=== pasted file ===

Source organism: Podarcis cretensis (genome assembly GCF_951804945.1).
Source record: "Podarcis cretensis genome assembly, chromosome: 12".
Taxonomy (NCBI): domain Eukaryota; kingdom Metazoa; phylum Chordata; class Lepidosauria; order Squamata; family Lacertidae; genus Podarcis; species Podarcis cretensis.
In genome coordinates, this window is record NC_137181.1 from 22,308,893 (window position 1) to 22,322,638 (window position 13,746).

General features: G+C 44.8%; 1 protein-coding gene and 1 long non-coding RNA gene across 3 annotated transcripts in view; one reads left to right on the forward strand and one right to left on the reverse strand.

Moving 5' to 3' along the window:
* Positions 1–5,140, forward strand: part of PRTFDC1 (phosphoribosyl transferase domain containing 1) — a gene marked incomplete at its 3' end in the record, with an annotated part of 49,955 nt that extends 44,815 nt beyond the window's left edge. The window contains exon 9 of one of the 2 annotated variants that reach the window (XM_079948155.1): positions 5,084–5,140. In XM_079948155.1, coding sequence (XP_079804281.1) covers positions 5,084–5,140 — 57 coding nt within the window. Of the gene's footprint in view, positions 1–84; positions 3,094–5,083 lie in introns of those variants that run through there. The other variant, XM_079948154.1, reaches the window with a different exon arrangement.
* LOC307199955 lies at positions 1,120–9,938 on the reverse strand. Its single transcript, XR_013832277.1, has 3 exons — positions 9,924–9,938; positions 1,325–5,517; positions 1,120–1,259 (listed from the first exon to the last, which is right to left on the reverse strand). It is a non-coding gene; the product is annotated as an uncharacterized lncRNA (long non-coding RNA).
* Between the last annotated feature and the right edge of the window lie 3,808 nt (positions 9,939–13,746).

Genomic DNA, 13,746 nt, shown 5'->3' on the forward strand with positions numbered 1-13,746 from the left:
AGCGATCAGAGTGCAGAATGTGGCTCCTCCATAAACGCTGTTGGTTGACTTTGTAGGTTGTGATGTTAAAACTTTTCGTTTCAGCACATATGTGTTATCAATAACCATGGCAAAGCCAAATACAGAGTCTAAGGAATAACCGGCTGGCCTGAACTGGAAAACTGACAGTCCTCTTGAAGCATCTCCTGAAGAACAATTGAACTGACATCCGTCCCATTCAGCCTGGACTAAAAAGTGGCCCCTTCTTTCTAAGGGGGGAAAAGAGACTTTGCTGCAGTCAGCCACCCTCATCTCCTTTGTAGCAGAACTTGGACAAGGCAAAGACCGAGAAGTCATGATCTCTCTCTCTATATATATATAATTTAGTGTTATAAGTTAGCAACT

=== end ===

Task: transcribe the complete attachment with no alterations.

Source organism: Podarcis cretensis (genome assembly GCF_951804945.1).
Source record: "Podarcis cretensis genome assembly, chromosome: 12".
Taxonomy (NCBI): domain Eukaryota; kingdom Metazoa; phylum Chordata; class Lepidosauria; order Squamata; family Lacertidae; genus Podarcis; species Podarcis cretensis.
In genome coordinates, this window is record NC_137181.1 from 22,308,893 (window position 1) to 22,322,638 (window position 13,746).

General features: G+C 44.8%; 1 protein-coding gene and 1 long non-coding RNA gene across 3 annotated transcripts in view; one reads left to right on the forward strand and one right to left on the reverse strand.

Moving 5' to 3' along the window:
* Positions 1–5,140, forward strand: part of PRTFDC1 (phosphoribosyl transferase domain containing 1) — a gene marked incomplete at its 3' end in the record, with an annotated part of 49,955 nt that extends 44,815 nt beyond the window's left edge. The window contains exon 9 of one of the 2 annotated variants that reach the window (XM_079948155.1): positions 5,084–5,140. In XM_079948155.1, coding sequence (XP_079804281.1) covers positions 5,084–5,140 — 57 coding nt within the window. Of the gene's footprint in view, positions 1–84; positions 3,094–5,083 lie in introns of those variants that run through there. The other variant, XM_079948154.1, reaches the window with a different exon arrangement.
* LOC307199955 lies at positions 1,120–9,938 on the reverse strand. Its single transcript, XR_013832277.1, has 3 exons — positions 9,924–9,938; positions 1,325–5,517; positions 1,120–1,259 (listed from the first exon to the last, which is right to left on the reverse strand). It is a non-coding gene; the product is annotated as an uncharacterized lncRNA (long non-coding RNA).
* Between the last annotated feature and the right edge of the window lie 3,808 nt (positions 9,939–13,746).

Genomic DNA, 13,746 nt, shown 5'->3' on the forward strand with positions numbered 1-13,746 from the left:
AGCGATCAGAGTGCAGAATGTGGCTCCTCCATAAACGCTGTTGGTTGACTTTGTAGGTTGTGATGTTAAAACTTTTCGTTTCAGCACATATGTGTTATCAATAACCATGGCAAAGCCAAATACAGAGTCTAAGGAATAACCGGCTGGCCTGAACTGGAAAACTGACAGTCCTCTTGAAGCATCTCCTGAAGAACAATTGAACTGACATCCGTCCCATTCAGCCTGGACTAAAAAGTGGCCCCTTCTTTCTAAGGGGGGAAAAGAGACTTTGCTGCAGTCAGCCACCCTCATCTCCTTTGTAGCAGAACTTGGACAAGGCAAAGACCGAGAAGTCATGATCTCTCTCTCTATATATATATAATTTAGTGTTATAAGTTAGCAACT